a person standing next to a large microphone icon and a large piece of paper that reads "text"

Assistive Technology Focus: Screen Readers

21 Apr 2020


…the Internet can mean many things to people with a disability: a luxury, a necessity, a way to participate in the information society, a way to gain access to more information than was previously available, or only one of the many ways of accessing information. It is also seen as a technology which may potentially disadvantage them if they cannot access it.
From The Internet for the Blind and Visually Impaired


Imagine online shopping or editing a Word doc without being able to see the screen. Seems impossible right? Luckily for people with visual impairments, both the tasks mentioned, and much more, can be accomplished by using a screen reader. Screen readers are a type of assistive technology that reads the text and interactive components on a computer screen aloud while a keyboard is used to control what is happening on screen (in place of a mouse). Below is a video from University of Wisconsin-Milwaukee  Assistant Professor Rakesh Babu on how screen readers work:

Courtesy of The University of Wisconsin-Milwaukee via YouTube – Closed Captioning available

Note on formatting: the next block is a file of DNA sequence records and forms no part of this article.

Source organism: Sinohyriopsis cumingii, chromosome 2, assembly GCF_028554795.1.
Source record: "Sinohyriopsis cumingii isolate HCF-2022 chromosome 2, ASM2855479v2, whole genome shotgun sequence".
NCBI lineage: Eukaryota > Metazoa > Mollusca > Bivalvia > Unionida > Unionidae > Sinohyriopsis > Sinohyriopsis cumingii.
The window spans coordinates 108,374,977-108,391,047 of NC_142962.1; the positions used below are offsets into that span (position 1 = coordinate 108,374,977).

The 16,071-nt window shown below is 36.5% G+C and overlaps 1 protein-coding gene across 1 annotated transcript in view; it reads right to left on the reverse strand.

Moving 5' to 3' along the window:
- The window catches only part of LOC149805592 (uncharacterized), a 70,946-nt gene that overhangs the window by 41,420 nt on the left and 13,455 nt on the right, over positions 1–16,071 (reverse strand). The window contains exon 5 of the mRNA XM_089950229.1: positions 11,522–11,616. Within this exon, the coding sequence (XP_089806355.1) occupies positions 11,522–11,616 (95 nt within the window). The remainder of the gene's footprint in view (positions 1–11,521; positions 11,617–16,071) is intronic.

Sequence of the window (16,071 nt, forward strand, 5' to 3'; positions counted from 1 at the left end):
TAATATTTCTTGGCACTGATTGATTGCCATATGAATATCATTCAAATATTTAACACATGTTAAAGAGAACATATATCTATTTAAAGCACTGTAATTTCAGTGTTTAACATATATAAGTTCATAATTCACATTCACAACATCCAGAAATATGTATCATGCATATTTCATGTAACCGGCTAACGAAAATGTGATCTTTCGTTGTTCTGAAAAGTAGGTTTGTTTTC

The first screen readers came online in the late 1980s when an IBM employee created one for his low-vision coworkers. This invention blossomed into one of the most influential devices enabling folks with visual disabilities access the internet, computers and ultimately, information. Screen readers aren’t only for visually impaired folks, they can also help others– like those with dyslexia, motor disabilities and cognitive disabilities.


Screen readers won’t automatically work as intended–websites and apps need to be built with the proper markup and structure for screen readers to function appropriately. Below is a video with an example of how coding a web page without adhering to accessibility guidelines results in confusion and not enough information for a user to understand what is on the screen.

Please note: This video is from 2014. Here is the New York Times’ page on accessibility.

Courtesy of Alexandra Qin via YouTube – auto-generated Closed Captioning available

So, we can’t just assume that all websites, applications and other IT products are compatible with screen reader technology.  We need to build these products with accessibility guidelines in focus, or we risk defeating the crucial purpose of these advances. As Prof. Babu noted, “With a little bit of understanding and compassion, designers can build technologies that are more blind-friendly.”

Popular Screen Readers

Source: WebAIM